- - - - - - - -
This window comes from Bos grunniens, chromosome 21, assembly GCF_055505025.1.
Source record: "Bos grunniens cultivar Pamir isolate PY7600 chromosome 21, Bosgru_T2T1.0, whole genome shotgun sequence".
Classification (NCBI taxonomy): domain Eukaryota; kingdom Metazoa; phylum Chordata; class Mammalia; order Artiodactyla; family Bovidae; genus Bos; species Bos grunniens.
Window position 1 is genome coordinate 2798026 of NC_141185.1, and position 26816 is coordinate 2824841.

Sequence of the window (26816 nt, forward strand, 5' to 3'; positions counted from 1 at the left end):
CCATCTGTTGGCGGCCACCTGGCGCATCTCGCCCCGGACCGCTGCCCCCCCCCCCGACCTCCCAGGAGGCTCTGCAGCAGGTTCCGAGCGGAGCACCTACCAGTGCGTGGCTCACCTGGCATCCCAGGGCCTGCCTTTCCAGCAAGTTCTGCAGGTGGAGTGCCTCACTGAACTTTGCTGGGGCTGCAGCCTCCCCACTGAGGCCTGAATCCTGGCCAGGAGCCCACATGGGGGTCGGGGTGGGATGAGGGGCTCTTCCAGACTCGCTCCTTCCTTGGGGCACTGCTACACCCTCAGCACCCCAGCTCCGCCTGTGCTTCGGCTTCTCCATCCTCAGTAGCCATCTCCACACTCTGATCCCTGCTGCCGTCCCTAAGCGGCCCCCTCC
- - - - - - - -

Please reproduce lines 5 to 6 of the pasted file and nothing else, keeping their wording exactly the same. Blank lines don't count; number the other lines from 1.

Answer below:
Sequence of the window (26816 nt, forward strand, 5' to 3'; positions counted from 1 at the left end):
CCATCTGTTGGCGGCCACCTGGCGCATCTCGCCCCGGACCGCTGCCCCCCCCCCCGACCTCCCAGGAGGCTCTGCAGCAGGTTCCGAGCGGAGCACCTACCAGTGCGTGGCTCACCTGGCATCCCAGGGCCTGCCTTTCCAGCAAGTTCTGCAGGTGGAGTGCCTCACTGAACTTTGCTGGGGCTGCAGCCTCCCCACTGAGGCCTGAATCCTGGCCAGGAGCCCACATGGGGGTCGGGGTGGGATGAGGGGCTCTTCCAGACTCGCTCCTTCCTTGGGGCACTGCTACACCCTCAGCACCCCAGCTCCGCCTGTGCTTCGGCTTCTCCATCCTCAGTAGCCATCTCCACACTCTGATCCCTGCTGCCGTCCCTAAGCGGCCCCCTCC